Asexual Propagation Lab Report

Topics: Root, Tree, Plant propagation Pages: 3 (1031 words) Published: December 7, 2012
Asexual Propagation Lab Report
Chance Bufe
PSS 1411-512
Vikram Baliga
April 4, 2012

I. Introduction-
Asexual Propagation is the process of using plant materials such as the stems, leaves, and roots to multiply the number of plants. These plants eventually grow to be a brand new plant that is genetically identical to the parent plant it came from. In several types of plants, asexual propagation is the fastest means of new plant growth. Asexual propagation is also a good way to maintain a plant species because they are genetically identical. In this process, adventitious roots are seen in the growing cycle. Adventitious roots are those that grow form parts of the plant that they normally would not grow from. The cuttings must do this in order to form a completely new plant. There are multiple methods of asexual propagation; some include cuttings, layering, division, and budding/grafting. This experiment is designed to look into the method of using cuttings for asexual propagation and the success of the plant parts. As this experiment goes on more herbaceous and succulent plants will root quicker than woody plants. II. Materials and Method-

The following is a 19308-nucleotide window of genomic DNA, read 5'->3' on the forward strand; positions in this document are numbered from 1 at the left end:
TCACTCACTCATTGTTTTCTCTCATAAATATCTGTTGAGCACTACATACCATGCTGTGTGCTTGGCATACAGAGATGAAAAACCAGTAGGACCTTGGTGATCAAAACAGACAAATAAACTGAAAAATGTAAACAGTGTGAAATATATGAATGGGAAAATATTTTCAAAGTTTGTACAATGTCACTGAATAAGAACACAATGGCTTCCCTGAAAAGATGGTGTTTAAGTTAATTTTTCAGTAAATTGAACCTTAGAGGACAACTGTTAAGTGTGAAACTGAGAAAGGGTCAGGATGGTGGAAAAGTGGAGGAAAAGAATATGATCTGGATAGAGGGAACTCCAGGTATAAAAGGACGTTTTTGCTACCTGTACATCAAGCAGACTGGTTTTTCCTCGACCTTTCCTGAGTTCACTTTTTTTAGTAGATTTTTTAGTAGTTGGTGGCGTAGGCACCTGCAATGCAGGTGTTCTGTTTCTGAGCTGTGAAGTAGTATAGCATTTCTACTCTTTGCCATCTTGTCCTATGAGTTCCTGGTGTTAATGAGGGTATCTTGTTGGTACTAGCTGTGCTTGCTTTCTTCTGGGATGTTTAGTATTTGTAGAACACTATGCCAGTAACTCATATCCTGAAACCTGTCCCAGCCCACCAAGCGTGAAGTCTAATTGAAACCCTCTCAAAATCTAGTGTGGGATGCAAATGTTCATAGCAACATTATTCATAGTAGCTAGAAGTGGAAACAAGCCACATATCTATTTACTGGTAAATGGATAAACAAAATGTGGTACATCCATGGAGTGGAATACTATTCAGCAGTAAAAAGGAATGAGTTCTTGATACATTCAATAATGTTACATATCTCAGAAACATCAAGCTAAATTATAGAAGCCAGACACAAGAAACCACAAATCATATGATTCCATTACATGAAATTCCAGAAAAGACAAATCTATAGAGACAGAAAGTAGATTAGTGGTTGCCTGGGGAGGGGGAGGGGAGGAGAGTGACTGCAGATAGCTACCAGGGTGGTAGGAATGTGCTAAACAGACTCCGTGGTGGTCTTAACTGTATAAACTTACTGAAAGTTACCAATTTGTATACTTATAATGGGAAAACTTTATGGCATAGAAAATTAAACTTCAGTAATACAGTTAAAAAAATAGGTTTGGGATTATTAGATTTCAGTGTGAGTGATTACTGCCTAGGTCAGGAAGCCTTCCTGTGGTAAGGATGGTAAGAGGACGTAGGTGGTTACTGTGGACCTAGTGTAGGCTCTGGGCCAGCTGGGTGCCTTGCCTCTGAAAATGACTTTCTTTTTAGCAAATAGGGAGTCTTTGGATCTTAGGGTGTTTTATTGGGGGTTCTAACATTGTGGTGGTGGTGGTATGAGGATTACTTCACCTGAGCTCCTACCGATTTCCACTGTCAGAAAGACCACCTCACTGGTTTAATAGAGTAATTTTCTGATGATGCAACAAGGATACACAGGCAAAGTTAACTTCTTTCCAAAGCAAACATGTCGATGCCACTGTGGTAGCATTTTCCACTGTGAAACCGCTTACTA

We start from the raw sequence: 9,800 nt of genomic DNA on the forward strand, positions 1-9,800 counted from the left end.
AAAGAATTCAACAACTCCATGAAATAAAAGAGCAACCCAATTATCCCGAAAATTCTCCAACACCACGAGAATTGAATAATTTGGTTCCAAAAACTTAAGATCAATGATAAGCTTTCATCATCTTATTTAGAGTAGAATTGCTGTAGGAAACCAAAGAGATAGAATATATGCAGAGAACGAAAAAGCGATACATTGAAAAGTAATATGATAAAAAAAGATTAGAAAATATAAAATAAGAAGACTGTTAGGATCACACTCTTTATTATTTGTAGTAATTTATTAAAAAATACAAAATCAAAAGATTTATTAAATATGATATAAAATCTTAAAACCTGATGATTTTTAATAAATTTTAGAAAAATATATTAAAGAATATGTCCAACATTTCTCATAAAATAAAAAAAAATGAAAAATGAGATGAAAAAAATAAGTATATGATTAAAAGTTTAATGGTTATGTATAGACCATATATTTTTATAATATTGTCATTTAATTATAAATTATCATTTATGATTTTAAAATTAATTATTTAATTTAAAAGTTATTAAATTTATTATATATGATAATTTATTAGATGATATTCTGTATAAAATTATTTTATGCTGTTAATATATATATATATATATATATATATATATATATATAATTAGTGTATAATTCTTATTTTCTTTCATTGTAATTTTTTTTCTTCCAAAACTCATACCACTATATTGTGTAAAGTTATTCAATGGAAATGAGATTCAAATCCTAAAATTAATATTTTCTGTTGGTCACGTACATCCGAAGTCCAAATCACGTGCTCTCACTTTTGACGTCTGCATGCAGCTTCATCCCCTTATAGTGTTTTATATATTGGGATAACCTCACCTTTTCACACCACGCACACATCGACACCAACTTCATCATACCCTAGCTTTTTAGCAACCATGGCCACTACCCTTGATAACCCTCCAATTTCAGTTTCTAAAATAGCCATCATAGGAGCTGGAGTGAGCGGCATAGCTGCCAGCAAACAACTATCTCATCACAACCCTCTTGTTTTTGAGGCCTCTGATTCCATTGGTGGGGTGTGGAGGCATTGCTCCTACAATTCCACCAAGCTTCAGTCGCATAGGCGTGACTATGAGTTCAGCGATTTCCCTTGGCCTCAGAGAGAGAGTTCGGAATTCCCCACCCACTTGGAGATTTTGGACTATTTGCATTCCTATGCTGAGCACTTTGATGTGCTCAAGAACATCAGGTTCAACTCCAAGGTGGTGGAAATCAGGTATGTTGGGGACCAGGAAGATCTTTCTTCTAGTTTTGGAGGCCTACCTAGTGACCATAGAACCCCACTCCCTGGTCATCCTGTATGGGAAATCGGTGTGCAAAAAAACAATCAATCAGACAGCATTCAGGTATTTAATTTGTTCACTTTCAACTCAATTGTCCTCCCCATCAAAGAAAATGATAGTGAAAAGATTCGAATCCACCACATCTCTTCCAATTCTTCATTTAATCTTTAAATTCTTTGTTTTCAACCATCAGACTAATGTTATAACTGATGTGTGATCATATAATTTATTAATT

The materials used to complete this experiment were as follows: potting media that the plants would be planted in, a rectangular flat in which the plant cuttings and media will go in to, pruners to remove the cuttings, a ruler to collect data for the wandering traveler, stakes to divide each section of plants, and markers to label the stakes with. There were many plants utilized in this experiment, the succulents included: the Snake Plant (Sansevieria sarmentosa), Mother of Thousands (Bryophyllum diagremontanum), the Umbrella Palm (Cyperus alternifolius), Jade (Crassula argentea), Peperomia (Peperomia obtusifolia), The Ficus Tree (Ficus benjamina), the Mouse Ear, the Wandering Traveler (Zebrina pendula), Japanese Boxwood (Buxus microphylla), Swedish Ivy (Pelecutanthus australis), and lastly the Autumn Sage...
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